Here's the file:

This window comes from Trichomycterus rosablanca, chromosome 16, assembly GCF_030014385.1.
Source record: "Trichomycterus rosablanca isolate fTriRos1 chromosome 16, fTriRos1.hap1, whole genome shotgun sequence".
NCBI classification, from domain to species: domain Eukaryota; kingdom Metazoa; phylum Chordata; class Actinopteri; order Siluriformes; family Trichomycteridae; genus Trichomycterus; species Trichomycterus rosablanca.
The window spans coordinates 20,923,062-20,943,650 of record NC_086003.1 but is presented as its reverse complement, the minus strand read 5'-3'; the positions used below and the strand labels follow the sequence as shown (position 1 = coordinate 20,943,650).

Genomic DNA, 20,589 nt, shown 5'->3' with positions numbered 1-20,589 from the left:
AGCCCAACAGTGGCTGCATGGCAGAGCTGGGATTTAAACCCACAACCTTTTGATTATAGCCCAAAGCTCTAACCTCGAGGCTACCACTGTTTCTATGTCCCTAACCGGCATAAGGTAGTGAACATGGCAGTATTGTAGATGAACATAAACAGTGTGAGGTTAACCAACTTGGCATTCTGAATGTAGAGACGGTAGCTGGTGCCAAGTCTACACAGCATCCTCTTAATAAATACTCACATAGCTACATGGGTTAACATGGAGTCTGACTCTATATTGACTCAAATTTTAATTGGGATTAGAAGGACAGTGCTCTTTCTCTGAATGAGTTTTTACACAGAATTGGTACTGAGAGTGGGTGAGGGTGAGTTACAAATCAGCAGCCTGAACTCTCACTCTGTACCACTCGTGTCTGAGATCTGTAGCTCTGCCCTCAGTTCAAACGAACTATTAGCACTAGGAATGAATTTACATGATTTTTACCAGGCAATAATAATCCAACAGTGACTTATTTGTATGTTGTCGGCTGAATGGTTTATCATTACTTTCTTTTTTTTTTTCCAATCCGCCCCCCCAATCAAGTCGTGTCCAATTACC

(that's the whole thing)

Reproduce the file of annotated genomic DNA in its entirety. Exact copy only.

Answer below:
This window comes from Trichomycterus rosablanca, chromosome 16, assembly GCF_030014385.1.
Source record: "Trichomycterus rosablanca isolate fTriRos1 chromosome 16, fTriRos1.hap1, whole genome shotgun sequence".
NCBI classification, from domain to species: domain Eukaryota; kingdom Metazoa; phylum Chordata; class Actinopteri; order Siluriformes; family Trichomycteridae; genus Trichomycterus; species Trichomycterus rosablanca.
The window spans coordinates 20,923,062-20,943,650 of record NC_086003.1 but is presented as its reverse complement, the minus strand read 5'-3'; the positions used below and the strand labels follow the sequence as shown (position 1 = coordinate 20,943,650).

Genomic DNA, 20,589 nt, shown 5'->3' with positions numbered 1-20,589 from the left:
AGCCCAACAGTGGCTGCATGGCAGAGCTGGGATTTAAACCCACAACCTTTTGATTATAGCCCAAAGCTCTAACCTCGAGGCTACCACTGTTTCTATGTCCCTAACCGGCATAAGGTAGTGAACATGGCAGTATTGTAGATGAACATAAACAGTGTGAGGTTAACCAACTTGGCATTCTGAATGTAGAGACGGTAGCTGGTGCCAAGTCTACACAGCATCCTCTTAATAAATACTCACATAGCTACATGGGTTAACATGGAGTCTGACTCTATATTGACTCAAATTTTAATTGGGATTAGAAGGACAGTGCTCTTTCTCTGAATGAGTTTTTACACAGAATTGGTACTGAGAGTGGGTGAGGGTGAGTTACAAATCAGCAGCCTGAACTCTCACTCTGTACCACTCGTGTCTGAGATCTGTAGCTCTGCCCTCAGTTCAAACGAACTATTAGCACTAGGAATGAATTTACATGATTTTTACCAGGCAATAATAATCCAACAGTGACTTATTTGTATGTTGTCGGCTGAATGGTTTATCATTACTTTCTTTTTTTTTTTCCAATCCGCCCCCCCAATCAAGTCGTGTCCAATTACC